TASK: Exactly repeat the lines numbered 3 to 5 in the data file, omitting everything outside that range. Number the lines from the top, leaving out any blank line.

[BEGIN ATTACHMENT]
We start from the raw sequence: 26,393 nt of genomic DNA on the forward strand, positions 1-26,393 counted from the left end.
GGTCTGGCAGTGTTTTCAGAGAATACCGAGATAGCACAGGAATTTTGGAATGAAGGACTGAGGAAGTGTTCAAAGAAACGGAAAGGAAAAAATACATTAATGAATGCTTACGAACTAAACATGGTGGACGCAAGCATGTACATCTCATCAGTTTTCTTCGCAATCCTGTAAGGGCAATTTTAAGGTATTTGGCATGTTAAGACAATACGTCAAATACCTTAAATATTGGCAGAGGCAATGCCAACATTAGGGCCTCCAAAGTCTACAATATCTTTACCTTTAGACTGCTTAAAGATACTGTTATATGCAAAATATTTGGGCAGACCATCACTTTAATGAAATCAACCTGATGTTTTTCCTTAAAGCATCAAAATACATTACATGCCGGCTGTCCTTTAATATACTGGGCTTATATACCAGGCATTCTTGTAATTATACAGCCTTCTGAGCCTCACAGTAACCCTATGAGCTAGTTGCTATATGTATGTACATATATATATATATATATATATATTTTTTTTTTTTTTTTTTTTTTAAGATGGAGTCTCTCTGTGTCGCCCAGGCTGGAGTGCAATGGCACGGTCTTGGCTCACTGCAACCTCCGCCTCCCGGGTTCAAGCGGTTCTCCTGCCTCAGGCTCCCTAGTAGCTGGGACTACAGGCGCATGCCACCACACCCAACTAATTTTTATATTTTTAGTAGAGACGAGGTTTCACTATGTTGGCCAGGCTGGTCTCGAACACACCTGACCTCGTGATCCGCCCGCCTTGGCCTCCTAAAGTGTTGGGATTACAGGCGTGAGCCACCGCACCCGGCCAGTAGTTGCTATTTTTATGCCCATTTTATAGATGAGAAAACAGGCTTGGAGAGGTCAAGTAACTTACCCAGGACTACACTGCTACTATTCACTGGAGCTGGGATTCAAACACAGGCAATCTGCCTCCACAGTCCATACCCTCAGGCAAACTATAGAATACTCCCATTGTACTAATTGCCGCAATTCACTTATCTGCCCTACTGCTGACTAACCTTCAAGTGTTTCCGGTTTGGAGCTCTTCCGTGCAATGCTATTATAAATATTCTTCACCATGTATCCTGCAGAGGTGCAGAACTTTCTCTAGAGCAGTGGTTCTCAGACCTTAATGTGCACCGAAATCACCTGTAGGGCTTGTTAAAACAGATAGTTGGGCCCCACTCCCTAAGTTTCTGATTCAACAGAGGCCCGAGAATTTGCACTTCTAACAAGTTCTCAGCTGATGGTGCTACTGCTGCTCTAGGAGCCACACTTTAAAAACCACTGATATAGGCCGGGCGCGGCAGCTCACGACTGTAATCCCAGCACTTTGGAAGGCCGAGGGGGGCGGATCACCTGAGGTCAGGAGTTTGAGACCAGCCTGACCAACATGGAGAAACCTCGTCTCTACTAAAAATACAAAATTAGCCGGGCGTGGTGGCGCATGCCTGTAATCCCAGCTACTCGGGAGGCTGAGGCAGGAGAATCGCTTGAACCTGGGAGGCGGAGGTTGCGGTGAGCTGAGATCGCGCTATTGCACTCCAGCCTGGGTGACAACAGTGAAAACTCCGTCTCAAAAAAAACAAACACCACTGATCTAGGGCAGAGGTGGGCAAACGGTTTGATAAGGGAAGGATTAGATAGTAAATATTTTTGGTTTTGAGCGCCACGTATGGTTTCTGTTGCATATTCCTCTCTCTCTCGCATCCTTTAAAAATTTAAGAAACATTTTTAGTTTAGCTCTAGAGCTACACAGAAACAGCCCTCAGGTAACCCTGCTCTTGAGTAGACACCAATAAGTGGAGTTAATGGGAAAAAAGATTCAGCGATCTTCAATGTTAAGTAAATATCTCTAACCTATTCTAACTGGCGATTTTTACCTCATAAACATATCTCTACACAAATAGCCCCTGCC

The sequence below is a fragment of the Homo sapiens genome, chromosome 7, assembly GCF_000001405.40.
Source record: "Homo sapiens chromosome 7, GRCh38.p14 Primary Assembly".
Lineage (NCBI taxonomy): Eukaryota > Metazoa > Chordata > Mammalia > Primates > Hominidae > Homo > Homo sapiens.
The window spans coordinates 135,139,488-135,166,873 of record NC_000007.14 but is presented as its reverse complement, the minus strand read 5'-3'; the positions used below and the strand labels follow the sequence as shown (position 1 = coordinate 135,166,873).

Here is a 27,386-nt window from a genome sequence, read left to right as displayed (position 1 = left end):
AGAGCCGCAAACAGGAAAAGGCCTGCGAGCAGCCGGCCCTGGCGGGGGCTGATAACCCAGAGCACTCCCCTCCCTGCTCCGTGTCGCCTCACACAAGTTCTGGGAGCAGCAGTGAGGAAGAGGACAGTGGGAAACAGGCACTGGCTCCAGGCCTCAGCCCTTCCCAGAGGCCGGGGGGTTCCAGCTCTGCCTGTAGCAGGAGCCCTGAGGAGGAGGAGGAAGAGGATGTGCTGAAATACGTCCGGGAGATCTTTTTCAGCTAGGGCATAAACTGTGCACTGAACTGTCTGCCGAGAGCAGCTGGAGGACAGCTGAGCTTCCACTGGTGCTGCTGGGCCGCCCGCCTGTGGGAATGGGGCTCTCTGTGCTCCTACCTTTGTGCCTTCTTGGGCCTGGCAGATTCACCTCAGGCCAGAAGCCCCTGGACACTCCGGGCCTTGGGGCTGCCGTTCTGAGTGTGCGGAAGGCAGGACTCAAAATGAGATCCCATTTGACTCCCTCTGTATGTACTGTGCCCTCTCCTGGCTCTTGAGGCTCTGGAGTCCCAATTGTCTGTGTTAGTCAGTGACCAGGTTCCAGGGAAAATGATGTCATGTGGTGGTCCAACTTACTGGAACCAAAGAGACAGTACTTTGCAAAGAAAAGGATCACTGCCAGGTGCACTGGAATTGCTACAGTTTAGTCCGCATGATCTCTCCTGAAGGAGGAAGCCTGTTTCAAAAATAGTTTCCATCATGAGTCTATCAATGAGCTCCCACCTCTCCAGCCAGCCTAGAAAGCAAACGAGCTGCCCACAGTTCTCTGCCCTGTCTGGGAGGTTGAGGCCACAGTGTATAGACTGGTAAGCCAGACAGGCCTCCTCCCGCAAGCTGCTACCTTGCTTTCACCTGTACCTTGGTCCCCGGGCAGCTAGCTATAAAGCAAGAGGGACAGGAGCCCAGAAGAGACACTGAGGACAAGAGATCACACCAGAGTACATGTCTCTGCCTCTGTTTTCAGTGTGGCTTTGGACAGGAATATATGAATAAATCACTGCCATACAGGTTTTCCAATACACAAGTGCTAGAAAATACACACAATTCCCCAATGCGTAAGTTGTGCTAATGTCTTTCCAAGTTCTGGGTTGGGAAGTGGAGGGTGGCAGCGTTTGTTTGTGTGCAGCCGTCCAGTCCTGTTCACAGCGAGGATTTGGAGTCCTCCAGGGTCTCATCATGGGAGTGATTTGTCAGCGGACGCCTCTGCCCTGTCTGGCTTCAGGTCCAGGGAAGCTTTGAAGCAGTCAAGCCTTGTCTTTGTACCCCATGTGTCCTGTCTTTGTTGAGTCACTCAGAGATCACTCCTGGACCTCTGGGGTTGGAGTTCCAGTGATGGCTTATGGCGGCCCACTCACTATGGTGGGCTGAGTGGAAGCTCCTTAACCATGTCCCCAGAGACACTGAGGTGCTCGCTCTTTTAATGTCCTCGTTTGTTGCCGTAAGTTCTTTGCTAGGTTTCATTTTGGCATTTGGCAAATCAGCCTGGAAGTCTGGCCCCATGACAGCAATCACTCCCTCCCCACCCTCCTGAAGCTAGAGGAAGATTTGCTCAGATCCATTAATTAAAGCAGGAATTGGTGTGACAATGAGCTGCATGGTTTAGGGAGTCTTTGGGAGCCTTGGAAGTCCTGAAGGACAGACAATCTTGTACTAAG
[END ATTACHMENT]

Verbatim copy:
The sequence below is a fragment of the Homo sapiens genome, chromosome 7, assembly GCF_000001405.40.
Source record: "Homo sapiens chromosome 7, GRCh38.p14 Primary Assembly".
Lineage (NCBI taxonomy): Eukaryota > Metazoa > Chordata > Mammalia > Primates > Hominidae > Homo > Homo sapiens.